J Integr Plant Biol. ›› 2022, Vol. 64 ›› Issue (1): 105-117.DOI: 10.1111/jipb.13189

• Molecular Ecology and Evolution • Previous Articles     Next Articles

Spatial phylogenetics of the Chinese angiosperm flora provides insights into endemism and conservation

Xiao‐Xia Zhang1†, Jian‐Fei Ye1,2†, Shawn W. Laffan3, Brent D. Mishler4, Andrew H. Thornhill4,5,6, Li‐Min Lu1, Ling‐ Feng Mao7, Bing Liu1,8, You‐Hua Chen9, An‐Ming Lu1, Joseph T. Miller6,10* and Zhi‐Duan Chen1,8*   

  1. 1 State Key Laboratory of Systematic and Evolutionary Botany, Institute of Botany, the Chinese Academy of Sciences, Beijing 100093, China
    2 Beijing Botanical Garden, Institute of Botany, the Chinese Academy of Sciences, Beijing 100093, China
    3 School of Biological, Earth and Environmental Sciences, University of New South Wales, SydneyNSW, 2052, Australia
    4 University and Jepson Herbaria, and Department of Integrative Biology, University of California, BerkeleyCA, 94720‐2465, USA
    5 The University of Adelaide, Environment Institute, AdelaideSA, 5005, Australia
    6 State Herbarium of South Australia, Botanic Gardens and State Herbarium, Department for Environment and Water, AdelaideSA, 5001, Australia
    7 College of Biology and the Environment, Nanjing Forestry University, Nanjing 210037, China
    8 Sino‐Africa Joint Research Center, the Chinese Academy of Sciences, Wuhan 430074, China
    9 Chengdu Institute of Biology, the Chinese Academy of Sciences, Chengdu 610041, China
    10 Global Biodiversity Information Facility, Copenhagen, Denmark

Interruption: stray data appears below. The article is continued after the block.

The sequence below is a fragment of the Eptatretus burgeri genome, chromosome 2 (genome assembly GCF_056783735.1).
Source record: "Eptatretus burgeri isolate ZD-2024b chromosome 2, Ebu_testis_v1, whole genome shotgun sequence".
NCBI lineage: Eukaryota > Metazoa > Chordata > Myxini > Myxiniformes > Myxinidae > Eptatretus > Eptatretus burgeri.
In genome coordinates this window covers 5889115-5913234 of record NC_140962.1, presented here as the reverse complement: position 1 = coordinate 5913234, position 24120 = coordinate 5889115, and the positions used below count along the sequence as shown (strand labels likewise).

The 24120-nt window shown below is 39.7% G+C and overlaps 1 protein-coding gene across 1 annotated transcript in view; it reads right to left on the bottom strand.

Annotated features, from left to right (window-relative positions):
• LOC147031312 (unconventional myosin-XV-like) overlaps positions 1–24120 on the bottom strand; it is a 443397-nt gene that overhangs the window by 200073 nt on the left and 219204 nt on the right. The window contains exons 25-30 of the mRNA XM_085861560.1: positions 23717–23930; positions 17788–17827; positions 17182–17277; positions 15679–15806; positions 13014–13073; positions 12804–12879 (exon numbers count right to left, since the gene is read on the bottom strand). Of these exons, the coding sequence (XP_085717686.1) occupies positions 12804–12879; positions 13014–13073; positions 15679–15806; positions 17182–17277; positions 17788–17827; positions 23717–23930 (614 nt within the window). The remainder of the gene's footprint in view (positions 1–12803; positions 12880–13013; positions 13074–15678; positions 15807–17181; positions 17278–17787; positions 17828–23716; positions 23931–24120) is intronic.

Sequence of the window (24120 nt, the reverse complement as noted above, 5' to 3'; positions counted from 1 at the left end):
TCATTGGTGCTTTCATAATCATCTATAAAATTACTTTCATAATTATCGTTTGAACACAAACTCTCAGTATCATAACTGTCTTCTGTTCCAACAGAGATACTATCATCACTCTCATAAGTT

These authors contributed equally to this work.
    *Correspondences: Joseph T. Miller (jmiller@gbif.org); Zhi‐Duan Chen (zhiduan@ibcas.ac.cn, Dr. Chen is fully responsible for the distribution of all materials associated with this article)
  • Received:2021-07-16 Accepted:2021-11-10 Online:2022-01-13 Published:2022-01-01

Abstract: The flora of China is well known for its high diversity and endemism. Identifying centers of endemism and designating conservation priorities are essential goals for biodiversity studies. However, there is no comprehensive study from a rigorous phylogenetic perspective to understand patterns of diversity and endemism and to guide biodiversity conservation in China. We conducted a spatial phylogenetic analysis of the Chinese angiosperm flora at the generic level to identify centers of neo- and paleo-endemism. Our results indicate that: (i) the majority of grid cells in China with significantly high phylogenetic endemism (PE) were located in the mountainous regions; (ii) four of the nine centers of endemism recognized, located in northern and western China, were recognized for the first time; (iii) arid and semiarid regions in Northwest China were commonly linked to significant PE, consistent with other spatial phylogenetic studies worldwide; and (iv) six high-priority conservation gaps were detected by overlaying the boundaries of China's nature reserves on all significant PE cells. Overall, we conclude that the mountains of southern and northern China contain both paleo-endemics (ancient relictual lineages) and neo-endemics (recently diverged lineages). The areas we highlight as conservation priorities are important for broad-scale planning, especially in the context of evolutionary history preservation.

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